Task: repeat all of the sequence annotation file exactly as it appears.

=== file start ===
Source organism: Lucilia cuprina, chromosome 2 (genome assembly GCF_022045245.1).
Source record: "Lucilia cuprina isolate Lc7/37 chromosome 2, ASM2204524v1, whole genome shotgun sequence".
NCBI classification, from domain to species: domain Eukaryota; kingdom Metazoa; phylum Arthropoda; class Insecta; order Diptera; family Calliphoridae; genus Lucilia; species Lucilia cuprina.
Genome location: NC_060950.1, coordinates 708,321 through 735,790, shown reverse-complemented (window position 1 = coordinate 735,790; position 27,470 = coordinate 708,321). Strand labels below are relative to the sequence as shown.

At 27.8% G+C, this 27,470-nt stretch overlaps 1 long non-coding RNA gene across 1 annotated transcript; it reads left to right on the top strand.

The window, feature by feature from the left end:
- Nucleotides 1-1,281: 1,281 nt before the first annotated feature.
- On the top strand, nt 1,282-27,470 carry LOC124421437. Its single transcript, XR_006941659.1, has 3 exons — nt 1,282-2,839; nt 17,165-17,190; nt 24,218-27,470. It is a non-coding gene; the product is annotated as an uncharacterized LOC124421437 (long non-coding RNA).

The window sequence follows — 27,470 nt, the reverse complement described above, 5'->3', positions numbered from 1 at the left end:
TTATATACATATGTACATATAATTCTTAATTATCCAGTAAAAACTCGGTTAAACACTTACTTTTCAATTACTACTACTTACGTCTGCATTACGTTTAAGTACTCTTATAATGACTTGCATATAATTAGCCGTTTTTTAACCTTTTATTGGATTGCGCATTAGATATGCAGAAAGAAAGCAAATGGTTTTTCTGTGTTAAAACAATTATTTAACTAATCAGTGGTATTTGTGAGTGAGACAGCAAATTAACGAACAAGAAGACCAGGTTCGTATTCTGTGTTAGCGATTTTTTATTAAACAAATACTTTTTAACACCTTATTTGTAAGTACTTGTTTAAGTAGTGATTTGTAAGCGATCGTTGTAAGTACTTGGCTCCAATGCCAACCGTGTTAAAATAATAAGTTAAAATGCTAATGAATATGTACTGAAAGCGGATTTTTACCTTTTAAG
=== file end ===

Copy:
Source organism: Lucilia cuprina, chromosome 2 (genome assembly GCF_022045245.1).
Source record: "Lucilia cuprina isolate Lc7/37 chromosome 2, ASM2204524v1, whole genome shotgun sequence".
NCBI classification, from domain to species: domain Eukaryota; kingdom Metazoa; phylum Arthropoda; class Insecta; order Diptera; family Calliphoridae; genus Lucilia; species Lucilia cuprina.
Genome location: NC_060950.1, coordinates 708,321 through 735,790, shown reverse-complemented (window position 1 = coordinate 735,790; position 27,470 = coordinate 708,321). Strand labels below are relative to the sequence as shown.

At 27.8% G+C, this 27,470-nt stretch overlaps 1 long non-coding RNA gene across 1 annotated transcript; it reads left to right on the top strand.

The window, feature by feature from the left end:
- Nucleotides 1-1,281: 1,281 nt before the first annotated feature.
- On the top strand, nt 1,282-27,470 carry LOC124421437. Its single transcript, XR_006941659.1, has 3 exons — nt 1,282-2,839; nt 17,165-17,190; nt 24,218-27,470. It is a non-coding gene; the product is annotated as an uncharacterized LOC124421437 (long non-coding RNA).

The window sequence follows — 27,470 nt, the reverse complement described above, 5'->3', positions numbered from 1 at the left end:
TTATATACATATGTACATATAATTCTTAATTATCCAGTAAAAACTCGGTTAAACACTTACTTTTCAATTACTACTACTTACGTCTGCATTACGTTTAAGTACTCTTATAATGACTTGCATATAATTAGCCGTTTTTTAACCTTTTATTGGATTGCGCATTAGATATGCAGAAAGAAAGCAAATGGTTTTTCTGTGTTAAAACAATTATTTAACTAATCAGTGGTATTTGTGAGTGAGACAGCAAATTAACGAACAAGAAGACCAGGTTCGTATTCTGTGTTAGCGATTTTTTATTAAACAAATACTTTTTAACACCTTATTTGTAAGTACTTGTTTAAGTAGTGATTTGTAAGCGATCGTTGTAAGTACTTGGCTCCAATGCCAACCGTGTTAAAATAATAAGTTAAAATGCTAATGAATATGTACTGAAAGCGGATTTTTACCTTTTAAG